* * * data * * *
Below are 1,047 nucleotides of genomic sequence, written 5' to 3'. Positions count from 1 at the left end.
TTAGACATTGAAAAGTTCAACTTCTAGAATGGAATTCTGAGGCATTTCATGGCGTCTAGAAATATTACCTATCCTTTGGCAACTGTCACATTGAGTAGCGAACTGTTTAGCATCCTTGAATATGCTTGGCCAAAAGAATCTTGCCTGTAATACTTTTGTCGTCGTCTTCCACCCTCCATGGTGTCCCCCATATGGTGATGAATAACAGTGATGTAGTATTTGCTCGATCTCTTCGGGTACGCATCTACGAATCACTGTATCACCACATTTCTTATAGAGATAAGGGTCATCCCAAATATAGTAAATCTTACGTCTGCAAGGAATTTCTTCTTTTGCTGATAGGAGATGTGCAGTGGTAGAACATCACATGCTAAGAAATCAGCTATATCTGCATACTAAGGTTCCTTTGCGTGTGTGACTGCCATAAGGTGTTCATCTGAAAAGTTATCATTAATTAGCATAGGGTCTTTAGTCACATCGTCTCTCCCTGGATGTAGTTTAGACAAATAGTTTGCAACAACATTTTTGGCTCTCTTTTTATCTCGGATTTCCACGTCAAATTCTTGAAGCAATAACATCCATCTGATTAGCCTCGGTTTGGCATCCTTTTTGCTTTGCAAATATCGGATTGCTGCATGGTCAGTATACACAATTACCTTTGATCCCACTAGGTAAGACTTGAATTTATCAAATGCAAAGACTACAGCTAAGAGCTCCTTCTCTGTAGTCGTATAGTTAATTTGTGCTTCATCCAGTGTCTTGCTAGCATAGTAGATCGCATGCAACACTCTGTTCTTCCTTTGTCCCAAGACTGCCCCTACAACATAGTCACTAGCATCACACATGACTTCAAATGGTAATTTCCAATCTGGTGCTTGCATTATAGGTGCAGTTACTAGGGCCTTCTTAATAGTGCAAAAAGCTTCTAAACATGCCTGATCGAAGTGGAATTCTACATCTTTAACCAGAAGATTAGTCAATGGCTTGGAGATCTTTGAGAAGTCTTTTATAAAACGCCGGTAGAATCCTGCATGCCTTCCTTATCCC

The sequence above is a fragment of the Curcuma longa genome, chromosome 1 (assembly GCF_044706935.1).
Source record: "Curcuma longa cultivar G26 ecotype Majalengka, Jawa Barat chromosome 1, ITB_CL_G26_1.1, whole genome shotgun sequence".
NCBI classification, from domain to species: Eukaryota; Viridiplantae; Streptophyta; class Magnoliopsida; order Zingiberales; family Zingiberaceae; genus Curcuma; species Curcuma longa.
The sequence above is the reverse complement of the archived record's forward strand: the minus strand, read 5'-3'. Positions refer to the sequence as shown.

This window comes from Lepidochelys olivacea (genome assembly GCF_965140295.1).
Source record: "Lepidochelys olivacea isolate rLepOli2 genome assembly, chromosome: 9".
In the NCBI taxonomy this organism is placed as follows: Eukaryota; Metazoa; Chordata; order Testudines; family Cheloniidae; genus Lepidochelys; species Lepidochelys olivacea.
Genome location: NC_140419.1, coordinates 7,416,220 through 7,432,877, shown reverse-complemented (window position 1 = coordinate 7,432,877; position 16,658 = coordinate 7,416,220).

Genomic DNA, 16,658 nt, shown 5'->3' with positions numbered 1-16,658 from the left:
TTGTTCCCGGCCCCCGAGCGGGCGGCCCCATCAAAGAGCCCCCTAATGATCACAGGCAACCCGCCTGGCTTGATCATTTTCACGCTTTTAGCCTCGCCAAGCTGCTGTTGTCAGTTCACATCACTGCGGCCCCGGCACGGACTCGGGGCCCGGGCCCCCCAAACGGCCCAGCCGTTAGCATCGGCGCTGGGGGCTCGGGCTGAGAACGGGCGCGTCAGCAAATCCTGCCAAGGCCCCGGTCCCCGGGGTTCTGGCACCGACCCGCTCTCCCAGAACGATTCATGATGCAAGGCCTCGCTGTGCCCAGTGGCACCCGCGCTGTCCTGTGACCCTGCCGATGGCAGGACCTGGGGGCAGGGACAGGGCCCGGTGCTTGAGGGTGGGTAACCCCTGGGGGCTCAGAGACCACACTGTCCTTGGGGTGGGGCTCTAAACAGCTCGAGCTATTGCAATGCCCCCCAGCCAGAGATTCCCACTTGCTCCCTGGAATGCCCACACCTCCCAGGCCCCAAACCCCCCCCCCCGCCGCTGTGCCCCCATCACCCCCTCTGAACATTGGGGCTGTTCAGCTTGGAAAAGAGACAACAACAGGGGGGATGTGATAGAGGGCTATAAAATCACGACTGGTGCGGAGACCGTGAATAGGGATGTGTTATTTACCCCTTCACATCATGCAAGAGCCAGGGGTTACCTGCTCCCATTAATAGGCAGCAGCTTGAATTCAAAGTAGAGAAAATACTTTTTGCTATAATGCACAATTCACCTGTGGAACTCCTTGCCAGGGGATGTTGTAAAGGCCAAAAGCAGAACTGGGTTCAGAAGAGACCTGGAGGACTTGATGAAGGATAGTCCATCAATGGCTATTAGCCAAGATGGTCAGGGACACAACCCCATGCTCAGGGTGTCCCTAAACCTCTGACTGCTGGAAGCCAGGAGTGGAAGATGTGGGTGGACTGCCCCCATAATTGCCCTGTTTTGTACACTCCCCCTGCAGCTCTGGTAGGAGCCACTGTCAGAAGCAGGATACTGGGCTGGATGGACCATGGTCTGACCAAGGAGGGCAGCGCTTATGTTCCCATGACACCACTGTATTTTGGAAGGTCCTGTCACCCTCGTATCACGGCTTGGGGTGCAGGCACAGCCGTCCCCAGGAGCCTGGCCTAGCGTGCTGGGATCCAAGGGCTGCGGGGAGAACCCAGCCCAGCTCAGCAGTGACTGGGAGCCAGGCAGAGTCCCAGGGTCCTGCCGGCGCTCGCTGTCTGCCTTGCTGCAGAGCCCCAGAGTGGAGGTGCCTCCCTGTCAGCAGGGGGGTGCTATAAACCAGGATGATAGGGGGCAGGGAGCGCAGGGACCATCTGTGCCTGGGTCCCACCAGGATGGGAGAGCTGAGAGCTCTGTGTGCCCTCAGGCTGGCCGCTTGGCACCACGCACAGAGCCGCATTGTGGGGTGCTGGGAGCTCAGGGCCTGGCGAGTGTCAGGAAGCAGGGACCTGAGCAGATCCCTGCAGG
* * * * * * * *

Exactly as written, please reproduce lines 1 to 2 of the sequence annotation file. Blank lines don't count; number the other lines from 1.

Below are 1,047 nucleotides of genomic sequence, written 5' to 3'. Positions count from 1 at the left end.
TTAGACATTGAAAAGTTCAACTTCTAGAATGGAATTCTGAGGCATTTCATGGCGTCTAGAAATATTACCTATCCTTTGGCAACTGTCACATTGAGTAGCGAACTGTTTAGCATCCTTGAATATGCTTGGCCAAAAGAATCTTGCCTGTAATACTTTTGTCGTCGTCTTCCACCCTCCATGGTGTCCCCCATATGGTGATGAATAACAGTGATGTAGTATTTGCTCGATCTCTTCGGGTACGCATCTACGAATCACTGTATCACCACATTTCTTATAGAGATAAGGGTCATCCCAAATATAGTAAATCTTACGTCTGCAAGGAATTTCTTCTTTTGCTGATAGGAGATGTGCAGTGGTAGAACATCACATGCTAAGAAATCAGCTATATCTGCATACTAAGGTTCCTTTGCGTGTGTGACTGCCATAAGGTGTTCATCTGAAAAGTTATCATTAATTAGCATAGGGTCTTTAGTCACATCGTCTCTCCCTGGATGTAGTTTAGACAAATAGTTTGCAACAACATTTTTGGCTCTCTTTTTATCTCGGATTTCCACGTCAAATTCTTGAAGCAATAACATCCATCTGATTAGCCTCGGTTTGGCATCCTTTTTGCTTTGCAAATATCGGATTGCTGCATGGTCAGTATACACAATTACCTTTGATCCCACTAGGTAAGACTTGAATTTATCAAATGCAAAGACTACAGCTAAGAGCTCCTTCTCTGTAGTCGTATAGTTAATTTGTGCTTCATCCAGTGTCTTGCTAGCATAGTAGATCGCATGCAACACTCTGTTCTTCCTTTGTCCCAAGACTGCCCCTACAACATAGTCACTAGCATCACACATGACTTCAAATGGTAATTTCCAATCTGGTGCTTGCATTATAGGTGCAGTTACTAGGGCCTTCTTAATAGTGCAAAAAGCTTCTAAACATGCCTGATCGAAGTGGAATTCTACATCTTTAACCAGAAGATTAGTCAATGGCTTGGAGATCTTTGAGAAGTCTTTTATAAAACGCCGGTAGAATCCTGCATGCCTTCCTTATCCC